My son has terrible growing pains, both physical and psychic.
The physical pains occur every few months at night. They are in his feet and lower legs. Usually it happens in one foot or leg at a time, but sometimes both. In my paranoid parenting, I have asked and asked his doctor about these -- could they be signs of something wrong? Polio? MS? But, no, she assures me, they are literally growing pains. When the growing pains occur, he experiences excruciating pain that requires some combination of massage, heat, and binding (usually a tight sock) to feel better. As far as I can tell -- and one of the hardest things about parenting is that you can see and hear your child's pain but can't feel it -- it is like he is on some medieval rack, with his bones and muscles being pulled and stretched to meet their new needs.
The psychic pains also recur on an unpredictable cycle. They generally manifest as a kind of Peter Pan syndrome in which my son states his wish to never grow up. Sometimes, this relates to a desire not to lose some aspect of his childhood -- his right to play with stuffed animals, or jump in bouncy houses. Sometimes, it relates to a fear of the future -- not just losing childhood toys and games but having to be bigger, older, different. Sometimes it takes the form of nostalgia for lost youth, pangs he expresses when looking at old photos or home movies. Somewhere in there is a fear about losing me, and his dad and sister -- or losing us as we are now, the family we are when they are kids and we are their grown up -- but not yet grown old -- parents. These pains, I know, are no less real or excruciating than his physical growing pains.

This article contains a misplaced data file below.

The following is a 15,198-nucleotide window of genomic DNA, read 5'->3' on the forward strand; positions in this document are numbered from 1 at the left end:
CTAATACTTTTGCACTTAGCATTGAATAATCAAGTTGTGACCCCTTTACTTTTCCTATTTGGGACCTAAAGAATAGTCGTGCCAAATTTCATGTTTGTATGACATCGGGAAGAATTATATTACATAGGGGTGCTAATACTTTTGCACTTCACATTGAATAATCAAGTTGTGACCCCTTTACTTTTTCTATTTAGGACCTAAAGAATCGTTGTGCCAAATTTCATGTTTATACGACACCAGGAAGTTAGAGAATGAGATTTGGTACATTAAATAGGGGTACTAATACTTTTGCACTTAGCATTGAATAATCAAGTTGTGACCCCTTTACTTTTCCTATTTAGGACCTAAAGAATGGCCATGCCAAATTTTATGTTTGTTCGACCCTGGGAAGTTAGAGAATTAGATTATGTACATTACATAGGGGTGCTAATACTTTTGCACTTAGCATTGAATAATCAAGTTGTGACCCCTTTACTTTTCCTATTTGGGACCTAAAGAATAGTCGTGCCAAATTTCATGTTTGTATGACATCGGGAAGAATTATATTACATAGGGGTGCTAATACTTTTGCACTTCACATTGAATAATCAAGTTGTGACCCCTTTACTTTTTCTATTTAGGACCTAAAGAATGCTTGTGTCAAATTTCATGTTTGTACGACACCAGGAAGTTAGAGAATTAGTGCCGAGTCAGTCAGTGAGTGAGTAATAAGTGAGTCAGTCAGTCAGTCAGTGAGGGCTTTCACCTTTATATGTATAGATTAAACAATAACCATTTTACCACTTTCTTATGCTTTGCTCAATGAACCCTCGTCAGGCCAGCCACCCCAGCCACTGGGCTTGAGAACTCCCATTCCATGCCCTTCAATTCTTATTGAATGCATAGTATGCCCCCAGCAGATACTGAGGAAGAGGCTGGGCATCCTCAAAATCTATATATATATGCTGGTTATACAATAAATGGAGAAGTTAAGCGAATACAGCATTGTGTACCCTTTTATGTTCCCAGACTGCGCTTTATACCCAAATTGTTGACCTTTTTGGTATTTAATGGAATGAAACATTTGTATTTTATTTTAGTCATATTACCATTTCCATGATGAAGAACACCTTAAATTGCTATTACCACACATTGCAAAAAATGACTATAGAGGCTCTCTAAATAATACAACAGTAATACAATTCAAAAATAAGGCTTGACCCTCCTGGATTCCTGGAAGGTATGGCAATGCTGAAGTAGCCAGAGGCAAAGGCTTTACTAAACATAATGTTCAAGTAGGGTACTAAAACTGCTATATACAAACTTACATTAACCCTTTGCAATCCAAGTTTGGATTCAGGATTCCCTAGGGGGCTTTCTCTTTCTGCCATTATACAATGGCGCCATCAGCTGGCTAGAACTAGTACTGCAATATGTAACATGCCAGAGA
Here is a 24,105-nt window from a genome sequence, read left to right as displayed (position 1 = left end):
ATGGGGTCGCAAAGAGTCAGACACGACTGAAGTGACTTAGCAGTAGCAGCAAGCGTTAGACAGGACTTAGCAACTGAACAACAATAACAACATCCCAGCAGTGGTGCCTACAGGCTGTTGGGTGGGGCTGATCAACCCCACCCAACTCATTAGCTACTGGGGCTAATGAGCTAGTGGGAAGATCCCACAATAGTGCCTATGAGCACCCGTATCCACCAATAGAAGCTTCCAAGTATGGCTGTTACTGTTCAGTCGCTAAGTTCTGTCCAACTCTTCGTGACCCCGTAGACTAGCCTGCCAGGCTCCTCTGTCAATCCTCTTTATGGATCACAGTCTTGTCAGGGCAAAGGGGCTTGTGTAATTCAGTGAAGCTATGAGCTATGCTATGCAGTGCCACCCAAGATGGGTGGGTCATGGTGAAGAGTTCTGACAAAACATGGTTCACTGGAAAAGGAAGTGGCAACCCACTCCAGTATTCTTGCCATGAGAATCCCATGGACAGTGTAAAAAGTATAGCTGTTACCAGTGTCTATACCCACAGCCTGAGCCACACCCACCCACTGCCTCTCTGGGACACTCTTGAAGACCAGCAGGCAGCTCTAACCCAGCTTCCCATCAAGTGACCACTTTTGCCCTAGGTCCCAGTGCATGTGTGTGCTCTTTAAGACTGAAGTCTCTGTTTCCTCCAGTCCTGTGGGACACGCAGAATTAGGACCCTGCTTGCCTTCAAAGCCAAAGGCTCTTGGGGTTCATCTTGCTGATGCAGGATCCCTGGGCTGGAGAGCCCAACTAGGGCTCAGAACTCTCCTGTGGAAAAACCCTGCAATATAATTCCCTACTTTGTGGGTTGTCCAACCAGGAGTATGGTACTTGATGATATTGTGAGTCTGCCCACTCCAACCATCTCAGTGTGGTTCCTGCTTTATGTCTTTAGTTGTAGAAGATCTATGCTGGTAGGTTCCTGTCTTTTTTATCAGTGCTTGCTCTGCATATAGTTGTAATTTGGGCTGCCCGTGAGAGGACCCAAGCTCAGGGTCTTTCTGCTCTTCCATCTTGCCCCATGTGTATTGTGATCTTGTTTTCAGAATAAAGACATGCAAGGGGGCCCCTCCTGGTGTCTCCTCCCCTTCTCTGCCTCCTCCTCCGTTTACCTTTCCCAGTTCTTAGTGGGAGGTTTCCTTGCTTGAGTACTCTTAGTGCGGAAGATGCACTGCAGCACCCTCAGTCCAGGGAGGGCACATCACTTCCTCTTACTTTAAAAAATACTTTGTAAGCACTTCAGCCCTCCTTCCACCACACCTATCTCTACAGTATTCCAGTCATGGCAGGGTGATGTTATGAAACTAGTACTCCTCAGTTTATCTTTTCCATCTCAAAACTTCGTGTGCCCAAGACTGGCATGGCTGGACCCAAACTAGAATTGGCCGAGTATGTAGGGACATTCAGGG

I am unsure where these pains come from. Only some kids have physical growing pains, some even worse than my son. Do others have the psychic pains, too? What sets them in motion? What have we done to either make his childhood such a treasure that he does not want to leave it, or to make the future seem so bad that he does not want to greet it? Why does his sister not experience such growing pains? She, like him, resists all change -- until it happens. But she seems eager for growth and the rights and pleasures of getting older.
Of course, I am torn. I want him to grow up and become the amazing teenager and man that I know he will be. And I want him to grow up and take on new responsibilities so that I, as parent, am needed less or needed in different ways than now. (Already, as they have shifted from being babies and toddlers to kids, my job has gotten immeasurably easier -- or at least has allowed me to slightly ignore them and trust that they won't die just by virtue of being out of my sight.) But I do not want him to grow away from me. I dread those coming hostile years when he hates me with teenage hate, and I will miss him when he moves away into his own life and has a more tangential relationship to me. Already, in tandem with his occasional growing pains, he shifts between wanting to be a kid and hold my hand and wanting to be independent and walk a little bit away from me. I want my own independence but never want to let that little hand go.